default            docker                              
  default          default                     running linux/arm64, linux/amd64, linux/riscv64, linux/ppc64le, linux/s390x, linux/arm/v7, linux/arm/v6

Now you can use buildx like below to start a multi-architecture build. You’ll have to push it straight to a registry (either the public or a private one) with --push if you want Docker to automatically manage the multi-architecture manifest for you. Don’t forget to tag it (the example is using the open source MemberMatters software I wrote) and add a list of all the platforms that you wish to build for. You can see the compatible platforms from the previous docker buildx ls command. The command below will build an image for both Apple Silicon Macs (linux/arm64), and standard x86 platforms (linux/amd64).

$ docker buildx build --platform linux/amd64,linux/arm64 --push -t membermatters/membermatters .

The first time you run a build, you’ll have to wait for the Moby BuildKit image to download so you’ll see something like this.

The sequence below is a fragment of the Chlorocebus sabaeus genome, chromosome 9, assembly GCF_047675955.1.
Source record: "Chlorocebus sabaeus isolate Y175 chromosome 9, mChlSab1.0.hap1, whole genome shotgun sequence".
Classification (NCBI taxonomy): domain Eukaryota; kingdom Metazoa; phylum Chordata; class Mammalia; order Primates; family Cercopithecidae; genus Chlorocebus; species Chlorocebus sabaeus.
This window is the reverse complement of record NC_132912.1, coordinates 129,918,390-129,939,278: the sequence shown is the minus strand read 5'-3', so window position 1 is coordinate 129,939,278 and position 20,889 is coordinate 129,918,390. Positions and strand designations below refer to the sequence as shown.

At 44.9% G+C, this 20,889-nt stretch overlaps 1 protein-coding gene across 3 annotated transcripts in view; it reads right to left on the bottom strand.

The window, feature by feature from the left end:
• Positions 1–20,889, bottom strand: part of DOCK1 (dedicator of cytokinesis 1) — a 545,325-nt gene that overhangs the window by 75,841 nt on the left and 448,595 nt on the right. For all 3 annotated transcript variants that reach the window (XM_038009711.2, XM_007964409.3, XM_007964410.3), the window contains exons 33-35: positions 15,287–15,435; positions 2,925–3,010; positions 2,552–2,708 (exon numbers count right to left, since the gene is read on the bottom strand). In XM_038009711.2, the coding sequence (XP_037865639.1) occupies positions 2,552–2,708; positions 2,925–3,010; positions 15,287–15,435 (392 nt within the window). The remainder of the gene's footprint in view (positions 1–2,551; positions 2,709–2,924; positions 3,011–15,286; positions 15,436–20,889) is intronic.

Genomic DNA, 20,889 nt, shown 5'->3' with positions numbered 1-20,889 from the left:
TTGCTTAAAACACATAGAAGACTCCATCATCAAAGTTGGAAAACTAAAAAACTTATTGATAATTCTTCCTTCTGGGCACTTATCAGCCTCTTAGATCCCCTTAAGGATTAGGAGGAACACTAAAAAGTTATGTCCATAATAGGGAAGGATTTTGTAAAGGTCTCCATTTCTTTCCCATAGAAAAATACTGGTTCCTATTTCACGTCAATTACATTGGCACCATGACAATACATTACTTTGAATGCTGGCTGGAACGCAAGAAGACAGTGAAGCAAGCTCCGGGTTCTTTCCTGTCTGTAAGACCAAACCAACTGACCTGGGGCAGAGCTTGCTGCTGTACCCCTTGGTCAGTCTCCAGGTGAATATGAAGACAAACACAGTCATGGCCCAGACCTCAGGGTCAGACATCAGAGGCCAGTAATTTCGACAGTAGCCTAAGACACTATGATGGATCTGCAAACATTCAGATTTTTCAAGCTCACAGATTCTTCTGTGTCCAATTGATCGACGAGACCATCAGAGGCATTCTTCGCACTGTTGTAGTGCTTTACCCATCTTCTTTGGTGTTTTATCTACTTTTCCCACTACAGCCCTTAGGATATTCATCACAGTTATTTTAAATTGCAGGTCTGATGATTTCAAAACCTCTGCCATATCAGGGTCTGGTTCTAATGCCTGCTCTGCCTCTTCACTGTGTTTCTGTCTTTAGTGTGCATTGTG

$ docker buildx build --platform linux/amd64,linux/arm64 --push -t membermatters/membermatters .
[+] Building 16.5s (7/43)                                                                                                                                 
 => [internal] booting buildkit                                                                                                                     10.4s
 => => pulling image moby/buildkit:buildx-stable-1                                                                                                   8.1s
 => => creating container buildx_buildkit_admiring_shirley0 

Once the build is finished, it will be automatically uploaded to your configured registry. Docker will also automatically manage the manifest list for you. This allows Docker to combine the separate builds for each architecture into a single “manifest”. This means users can do a normal docker pull <image> and the Docker client will automatically work out the correct image for their CPU architecture – pretty neat!

TLDR; Version

  1. Open the Docker Desktop dashboard then open up Preferences (cog icon). Go to “Experimental Features” then turn it on and apply it.
  2. Next create a new builder instance with docker buildx create --use. This lets you specify multiple docker platforms at once.
  3. To build your Dockerfile for typical x86 systems and Apple Silicon Macs, run docker buildx build --platform linux/amd64,linux/arm64 --push -t <tag_to_push> .
  4. Done. Please note that you have to push directly to a repository if you want Docker Desktop to automatically manage the manifest list for you (this is probably something you want). Read the paragraph above to find out why. 😉

Categories
3D Printing Linux Raspberry Pi Software

How to get great webcam quality with Octoprint